A disciplinary investigation is a fact-finding exercise to collect all relevant information on a matter and is designed to test allegations or suspicions. It is something that the employer needs to do to ensure that a fair procedure is followed. A properly conducted investigation allows an employer to fully consider the matter and make an informed decision in establishing whether there are grounds for disciplinary action.
If an employer has not conducted an objective, thorough and consistent investigation, what seemed to be a good case, can quickly turn bad. Employers are often faced with a scenario of feeling comfortable with the evidence against or for an employee being clear and unambiguous and confident with the subsequent outcome of a disciplinary inquiry, only to find that the outcome at the CCMA or Bargaining Council for the unfair dismissal case is contrary to what was expected.
CEPPWAWU obo Ramoroka and Camserve Systems (Pty) Ltd (2008) NBCCI 8.16.2
In the case of CEPPWAWU obo Ramoroka and Camserve Systems (Pty) Ltd (2008) NBCCI 8.16.2, the Applicant, an operator, was found by a manager to be sitting with his head on his chest, apparently sleeping. He knocked on the table, tapped him on the shoulder and on his safety helmet, with no reaction. Only upon knocking him a bit harder on the head, did the Applicant respond with a bewildered look. When asked about sleeping on duty, the Applicant apologised and walked out. Later on, the Applicant told the manager that he was on his tea break and was in deep prayer. He was aware of the manager but first wanted to finish his prayer. The Applicant was then charged with sleeping on duty and dismissed.
During the arbitration, the Commissioner was faced with two conflicting versions of the event in question. The question was whether the employer, who had the burden of proof, presented enough evidence to prove that the Applicant was sleeping. This is where the employer erred. The Commissioner considered the versions of one witness on either side and ended up in a predicament where he could not find either of them unreliable. The Commissioner found that he was not prepared to draw inferences in favour of any party. He simply did not have enough evidence before him to make a finding that the applicant was sleeping on duty and consequently ruled that the Applicant be reinstated.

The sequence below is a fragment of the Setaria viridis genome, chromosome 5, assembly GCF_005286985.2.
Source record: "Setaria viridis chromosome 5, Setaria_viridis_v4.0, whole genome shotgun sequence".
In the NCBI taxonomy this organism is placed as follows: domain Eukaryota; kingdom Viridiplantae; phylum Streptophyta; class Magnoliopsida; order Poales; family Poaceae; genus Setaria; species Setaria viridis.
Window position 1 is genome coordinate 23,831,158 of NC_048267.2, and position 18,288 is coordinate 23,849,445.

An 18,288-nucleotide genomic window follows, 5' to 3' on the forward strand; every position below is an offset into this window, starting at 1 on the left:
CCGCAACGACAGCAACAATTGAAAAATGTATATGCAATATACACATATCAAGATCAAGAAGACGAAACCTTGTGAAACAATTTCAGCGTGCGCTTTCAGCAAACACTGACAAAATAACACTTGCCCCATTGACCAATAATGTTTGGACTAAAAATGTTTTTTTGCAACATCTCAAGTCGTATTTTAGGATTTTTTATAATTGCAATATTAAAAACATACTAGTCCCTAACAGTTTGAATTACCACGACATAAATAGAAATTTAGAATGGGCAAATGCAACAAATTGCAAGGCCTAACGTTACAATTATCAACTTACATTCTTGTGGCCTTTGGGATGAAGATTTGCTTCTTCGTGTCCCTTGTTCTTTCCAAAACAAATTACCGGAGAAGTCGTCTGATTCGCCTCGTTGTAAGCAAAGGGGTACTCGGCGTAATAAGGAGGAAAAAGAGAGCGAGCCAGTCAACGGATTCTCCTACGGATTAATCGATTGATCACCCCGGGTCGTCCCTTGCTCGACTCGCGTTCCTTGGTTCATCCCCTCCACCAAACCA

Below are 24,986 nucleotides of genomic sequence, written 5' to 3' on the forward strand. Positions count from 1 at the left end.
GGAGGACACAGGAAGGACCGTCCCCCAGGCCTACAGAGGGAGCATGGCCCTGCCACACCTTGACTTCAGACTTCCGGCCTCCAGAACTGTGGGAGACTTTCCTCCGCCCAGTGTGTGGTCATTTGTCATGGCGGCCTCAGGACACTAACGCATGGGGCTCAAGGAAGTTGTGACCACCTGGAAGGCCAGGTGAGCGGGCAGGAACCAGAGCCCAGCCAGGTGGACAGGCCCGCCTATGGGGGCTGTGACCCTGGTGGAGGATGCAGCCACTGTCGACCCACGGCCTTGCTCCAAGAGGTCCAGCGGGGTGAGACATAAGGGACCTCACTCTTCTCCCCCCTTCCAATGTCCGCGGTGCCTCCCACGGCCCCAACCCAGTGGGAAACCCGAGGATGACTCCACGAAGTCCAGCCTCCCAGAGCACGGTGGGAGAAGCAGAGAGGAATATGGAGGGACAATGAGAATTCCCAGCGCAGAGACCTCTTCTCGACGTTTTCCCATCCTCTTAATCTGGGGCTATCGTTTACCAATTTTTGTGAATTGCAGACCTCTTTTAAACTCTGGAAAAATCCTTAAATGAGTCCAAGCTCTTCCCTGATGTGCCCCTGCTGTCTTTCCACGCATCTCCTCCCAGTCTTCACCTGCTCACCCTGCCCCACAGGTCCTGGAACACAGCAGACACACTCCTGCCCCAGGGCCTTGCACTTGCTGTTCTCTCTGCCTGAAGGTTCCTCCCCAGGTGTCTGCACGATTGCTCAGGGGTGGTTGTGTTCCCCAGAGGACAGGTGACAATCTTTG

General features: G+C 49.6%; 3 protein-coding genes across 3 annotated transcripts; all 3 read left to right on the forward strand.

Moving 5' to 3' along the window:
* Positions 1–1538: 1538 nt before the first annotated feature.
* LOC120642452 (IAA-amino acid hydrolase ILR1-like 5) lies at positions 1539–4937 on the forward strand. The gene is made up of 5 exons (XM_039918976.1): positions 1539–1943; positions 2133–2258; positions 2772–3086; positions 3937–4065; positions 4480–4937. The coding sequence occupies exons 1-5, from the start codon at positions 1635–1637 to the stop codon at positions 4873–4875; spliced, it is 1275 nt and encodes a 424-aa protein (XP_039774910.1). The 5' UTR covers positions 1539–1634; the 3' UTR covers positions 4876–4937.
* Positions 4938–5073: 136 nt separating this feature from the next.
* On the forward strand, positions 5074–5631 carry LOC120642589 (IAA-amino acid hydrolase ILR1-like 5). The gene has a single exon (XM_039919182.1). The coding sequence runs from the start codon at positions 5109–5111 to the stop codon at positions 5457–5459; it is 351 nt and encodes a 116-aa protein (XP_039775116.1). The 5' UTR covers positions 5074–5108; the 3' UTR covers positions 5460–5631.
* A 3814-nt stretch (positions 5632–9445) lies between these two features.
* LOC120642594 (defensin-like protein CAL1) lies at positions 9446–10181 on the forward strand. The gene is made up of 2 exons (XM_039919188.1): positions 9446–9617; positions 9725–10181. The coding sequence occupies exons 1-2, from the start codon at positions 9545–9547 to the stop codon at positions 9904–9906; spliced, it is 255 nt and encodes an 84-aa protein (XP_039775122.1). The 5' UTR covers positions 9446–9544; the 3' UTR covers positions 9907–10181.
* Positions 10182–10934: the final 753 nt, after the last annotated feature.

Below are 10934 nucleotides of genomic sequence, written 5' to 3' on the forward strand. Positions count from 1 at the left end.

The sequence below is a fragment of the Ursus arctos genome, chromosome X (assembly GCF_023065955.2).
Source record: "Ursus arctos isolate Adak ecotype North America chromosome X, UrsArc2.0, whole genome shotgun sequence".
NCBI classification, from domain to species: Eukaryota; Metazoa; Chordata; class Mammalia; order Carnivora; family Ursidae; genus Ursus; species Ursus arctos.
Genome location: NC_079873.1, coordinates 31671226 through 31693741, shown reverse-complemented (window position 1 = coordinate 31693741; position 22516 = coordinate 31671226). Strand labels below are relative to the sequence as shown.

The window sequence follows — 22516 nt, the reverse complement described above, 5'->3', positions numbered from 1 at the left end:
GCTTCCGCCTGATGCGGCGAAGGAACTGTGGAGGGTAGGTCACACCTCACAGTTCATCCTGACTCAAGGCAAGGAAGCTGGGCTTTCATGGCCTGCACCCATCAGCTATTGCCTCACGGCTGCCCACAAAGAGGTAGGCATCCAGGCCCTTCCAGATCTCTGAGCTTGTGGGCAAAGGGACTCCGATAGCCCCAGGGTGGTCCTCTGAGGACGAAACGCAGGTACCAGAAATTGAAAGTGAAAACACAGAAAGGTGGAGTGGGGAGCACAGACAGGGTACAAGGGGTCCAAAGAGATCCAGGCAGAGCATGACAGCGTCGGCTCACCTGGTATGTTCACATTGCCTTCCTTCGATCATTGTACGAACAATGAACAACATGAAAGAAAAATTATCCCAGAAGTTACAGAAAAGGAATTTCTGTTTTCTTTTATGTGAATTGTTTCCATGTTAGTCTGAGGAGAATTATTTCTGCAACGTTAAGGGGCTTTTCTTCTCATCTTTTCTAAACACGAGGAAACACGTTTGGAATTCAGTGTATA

TGWU obo Joseph and others v Grey Security Services (Western Cape) (Pty) Ltd (2004, 6 BALR 698)
If an employer fails to properly investigate alleged conduct it could be costly, as was seen in the case of TGWU obo Joseph and others v Grey Security Services (Western Cape) (Pty) Ltd (2004, 6 BALR 698), where a number of security guards were dismissed after the employer’s client requested that they be removed from their premises for having been involved in dishonest practices. The employees refused to be transferred from the client’s site and were therefore dismissed. The CCMA found the dismissals to be substantively unfair because the employer had not investigated the client’s allegations of dishonesty against the guards, the employer was ordered to reinstate all the employees with full back pay and to pay their costs.
To avoid being in a situation like the above, prior to a disciplinary inquiry taking place, it is imperative that all the relevant evidence is collected and that all relevant witnesses are consulted, to obtain as much information as possible pertaining to the allegations. This will ensure that both parties interests are protected. The charge needs to be supported by facts as the burden of proof is on the employer to show that the employee is guilty of the misconduct and sufficient evidence needs to be presented to pass this test.
The length and extent of the investigation is dependent on numerous factors, including, the nature of the case, the magnitude of the evidence as well as, if applicable, the availability of witnesses. It is important that employers ensure a proper investigation takes place and that they are able to convincingly prove guilt on the part of the employee prior to instituting disciplinary action. Invictus is able to provide employers with guidance on the correct processes to follow.
Contact Invictus on 0861 737 263 for us to assist you through the process.